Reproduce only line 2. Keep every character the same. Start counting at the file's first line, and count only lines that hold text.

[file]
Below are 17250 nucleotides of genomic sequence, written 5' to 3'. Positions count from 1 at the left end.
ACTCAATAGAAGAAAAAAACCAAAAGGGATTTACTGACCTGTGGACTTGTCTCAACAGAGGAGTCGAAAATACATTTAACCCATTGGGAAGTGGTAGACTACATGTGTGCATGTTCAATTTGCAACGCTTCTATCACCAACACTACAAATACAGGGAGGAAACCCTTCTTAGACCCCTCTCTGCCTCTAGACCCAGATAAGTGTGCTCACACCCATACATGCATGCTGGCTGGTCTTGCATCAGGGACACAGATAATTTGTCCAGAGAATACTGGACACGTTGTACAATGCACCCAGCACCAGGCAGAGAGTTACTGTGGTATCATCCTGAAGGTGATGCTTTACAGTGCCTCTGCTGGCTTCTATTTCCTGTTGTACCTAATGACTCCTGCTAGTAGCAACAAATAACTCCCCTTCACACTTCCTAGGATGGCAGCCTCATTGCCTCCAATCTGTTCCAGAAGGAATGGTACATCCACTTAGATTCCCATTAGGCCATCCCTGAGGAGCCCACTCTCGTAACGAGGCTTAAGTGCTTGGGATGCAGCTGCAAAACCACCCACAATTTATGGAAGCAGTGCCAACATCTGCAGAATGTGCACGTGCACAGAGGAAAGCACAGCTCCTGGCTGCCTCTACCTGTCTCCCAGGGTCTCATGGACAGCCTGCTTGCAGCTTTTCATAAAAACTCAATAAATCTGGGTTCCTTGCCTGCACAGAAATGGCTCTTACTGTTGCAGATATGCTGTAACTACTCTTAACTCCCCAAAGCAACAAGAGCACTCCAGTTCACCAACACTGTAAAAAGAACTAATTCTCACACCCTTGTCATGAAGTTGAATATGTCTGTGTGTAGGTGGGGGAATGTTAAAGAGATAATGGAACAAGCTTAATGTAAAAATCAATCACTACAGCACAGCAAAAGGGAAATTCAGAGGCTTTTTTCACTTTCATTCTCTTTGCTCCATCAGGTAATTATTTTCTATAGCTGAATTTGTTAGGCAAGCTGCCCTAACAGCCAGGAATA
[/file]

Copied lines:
ACTCAATAGAAGAAAAAAACCAAAAGGGATTTACTGACCTGTGGACTTGTCTCAACAGAGGAGTCGAAAATACATTTAACCCATTGGGAAGTGGTAGACTACATGTGTGCATGTTCAATTTGCAACGCTTCTATCACCAACACTACAAATACAGGGAGGAAACCCTTCTTAGACCCCTCTCTGCCTCTAGACCCAGATAAGTGTGCTCACACCCATACATGCATGCTGGCTGGTCTTGCATCAGGGACACAGATAATTTGTCCAGAGAATACTGGACACGTTGTACAATGCACCCAGCACCAGGCAGAGAGTTACTGTGGTATCATCCTGAAGGTGATGCTTTACAGTGCCTCTGCTGGCTTCTATTTCCTGTTGTACCTAATGACTCCTGCTAGTAGCAACAAATAACTCCCCTTCACACTTCCTAGGATGGCAGCCTCATTGCCTCCAATCTGTTCCAGAAGGAATGGTACATCCACTTAGATTCCCATTAGGCCATCCCTGAGGAGCCCACTCTCGTAACGAGGCTTAAGTGCTTGGGATGCAGCTGCAAAACCACCCACAATTTATGGAAGCAGTGCCAACATCTGCAGAATGTGCACGTGCACAGAGGAAAGCACAGCTCCTGGCTGCCTCTACCTGTCTCCCAGGGTCTCATGGACAGCCTGCTTGCAGCTTTTCATAAAAACTCAATAAATCTGGGTTCCTTGCCTGCACAGAAATGGCTCTTACTGTTGCAGATATGCTGTAACTACTCTTAACTCCCCAAAGCAACAAGAGCACTCCAGTTCACCAACACTGTAAAAAGAACTAATTCTCACACCCTTGTCATGAAGTTGAATATGTCTGTGTGTAGGTGGGGGAATGTTAAAGAGATAATGGAACAAGCTTAATGTAAAAATCAATCACTACAGCACAGCAAAAGGGAAATTCAGAGGCTTTTTTCACTTTCATTCTCTTTGCTCCATCAGGTAATTATTTTCTATAGCTGAATTTGTTAGGCAAGCTGCCCTAACAGCCAGGAATA